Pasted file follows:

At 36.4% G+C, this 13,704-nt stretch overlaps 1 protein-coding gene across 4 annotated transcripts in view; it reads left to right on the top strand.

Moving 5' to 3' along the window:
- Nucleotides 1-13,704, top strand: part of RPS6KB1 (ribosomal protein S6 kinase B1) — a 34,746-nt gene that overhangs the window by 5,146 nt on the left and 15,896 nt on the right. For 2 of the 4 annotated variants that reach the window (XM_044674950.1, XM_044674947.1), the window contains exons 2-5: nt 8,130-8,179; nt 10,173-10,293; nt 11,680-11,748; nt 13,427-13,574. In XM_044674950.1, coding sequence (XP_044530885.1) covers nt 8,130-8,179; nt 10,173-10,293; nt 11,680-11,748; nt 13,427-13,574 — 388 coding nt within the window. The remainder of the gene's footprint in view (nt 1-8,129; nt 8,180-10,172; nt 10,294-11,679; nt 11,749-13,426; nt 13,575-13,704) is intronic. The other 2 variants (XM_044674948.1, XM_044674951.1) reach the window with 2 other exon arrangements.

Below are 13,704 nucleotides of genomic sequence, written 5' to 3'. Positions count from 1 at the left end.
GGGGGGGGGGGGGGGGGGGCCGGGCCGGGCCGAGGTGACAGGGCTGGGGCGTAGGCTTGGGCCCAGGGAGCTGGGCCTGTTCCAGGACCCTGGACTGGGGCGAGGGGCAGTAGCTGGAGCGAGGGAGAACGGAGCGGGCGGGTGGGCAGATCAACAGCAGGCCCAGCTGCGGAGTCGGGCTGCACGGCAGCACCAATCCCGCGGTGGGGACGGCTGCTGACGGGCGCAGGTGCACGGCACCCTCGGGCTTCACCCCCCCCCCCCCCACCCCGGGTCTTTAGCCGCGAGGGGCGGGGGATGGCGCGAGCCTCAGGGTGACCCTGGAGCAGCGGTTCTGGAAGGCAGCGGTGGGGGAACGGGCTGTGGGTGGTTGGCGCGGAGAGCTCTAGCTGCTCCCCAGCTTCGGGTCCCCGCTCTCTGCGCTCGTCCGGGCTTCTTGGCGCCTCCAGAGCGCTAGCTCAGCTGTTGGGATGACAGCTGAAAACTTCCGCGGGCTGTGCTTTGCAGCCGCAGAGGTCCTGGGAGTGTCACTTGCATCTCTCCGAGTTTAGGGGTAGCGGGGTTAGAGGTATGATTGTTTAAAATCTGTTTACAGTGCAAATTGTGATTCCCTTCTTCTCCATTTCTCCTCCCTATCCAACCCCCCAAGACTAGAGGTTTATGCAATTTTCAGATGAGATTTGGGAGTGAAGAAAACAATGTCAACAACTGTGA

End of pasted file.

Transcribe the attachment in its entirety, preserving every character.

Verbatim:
At 36.4% G+C, this 13,704-nt stretch overlaps 1 protein-coding gene across 4 annotated transcripts in view; it reads left to right on the top strand.

Moving 5' to 3' along the window:
- Nucleotides 1-13,704, top strand: part of RPS6KB1 (ribosomal protein S6 kinase B1) — a 34,746-nt gene that overhangs the window by 5,146 nt on the left and 15,896 nt on the right. For 2 of the 4 annotated variants that reach the window (XM_044674950.1, XM_044674947.1), the window contains exons 2-5: nt 8,130-8,179; nt 10,173-10,293; nt 11,680-11,748; nt 13,427-13,574. In XM_044674950.1, coding sequence (XP_044530885.1) covers nt 8,130-8,179; nt 10,173-10,293; nt 11,680-11,748; nt 13,427-13,574 — 388 coding nt within the window. The remainder of the gene's footprint in view (nt 1-8,129; nt 8,180-10,172; nt 10,294-11,679; nt 11,749-13,426; nt 13,575-13,704) is intronic. The other 2 variants (XM_044674948.1, XM_044674951.1) reach the window with 2 other exon arrangements.

Below are 13,704 nucleotides of genomic sequence, written 5' to 3'. Positions count from 1 at the left end.
GGGGGGGGGGGGGGGGGGGCCGGGCCGGGCCGAGGTGACAGGGCTGGGGCGTAGGCTTGGGCCCAGGGAGCTGGGCCTGTTCCAGGACCCTGGACTGGGGCGAGGGGCAGTAGCTGGAGCGAGGGAGAACGGAGCGGGCGGGTGGGCAGATCAACAGCAGGCCCAGCTGCGGAGTCGGGCTGCACGGCAGCACCAATCCCGCGGTGGGGACGGCTGCTGACGGGCGCAGGTGCACGGCACCCTCGGGCTTCACCCCCCCCCCCCCCACCCCGGGTCTTTAGCCGCGAGGGGCGGGGGATGGCGCGAGCCTCAGGGTGACCCTGGAGCAGCGGTTCTGGAAGGCAGCGGTGGGGGAACGGGCTGTGGGTGGTTGGCGCGGAGAGCTCTAGCTGCTCCCCAGCTTCGGGTCCCCGCTCTCTGCGCTCGTCCGGGCTTCTTGGCGCCTCCAGAGCGCTAGCTCAGCTGTTGGGATGACAGCTGAAAACTTCCGCGGGCTGTGCTTTGCAGCCGCAGAGGTCCTGGGAGTGTCACTTGCATCTCTCCGAGTTTAGGGGTAGCGGGGTTAGAGGTATGATTGTTTAAAATCTGTTTACAGTGCAAATTGTGATTCCCTTCTTCTCCATTTCTCCTCCCTATCCAACCCCCCAAGACTAGAGGTTTATGCAATTTTCAGATGAGATTTGGGAGTGAAGAAAACAATGTCAACAACTGTGA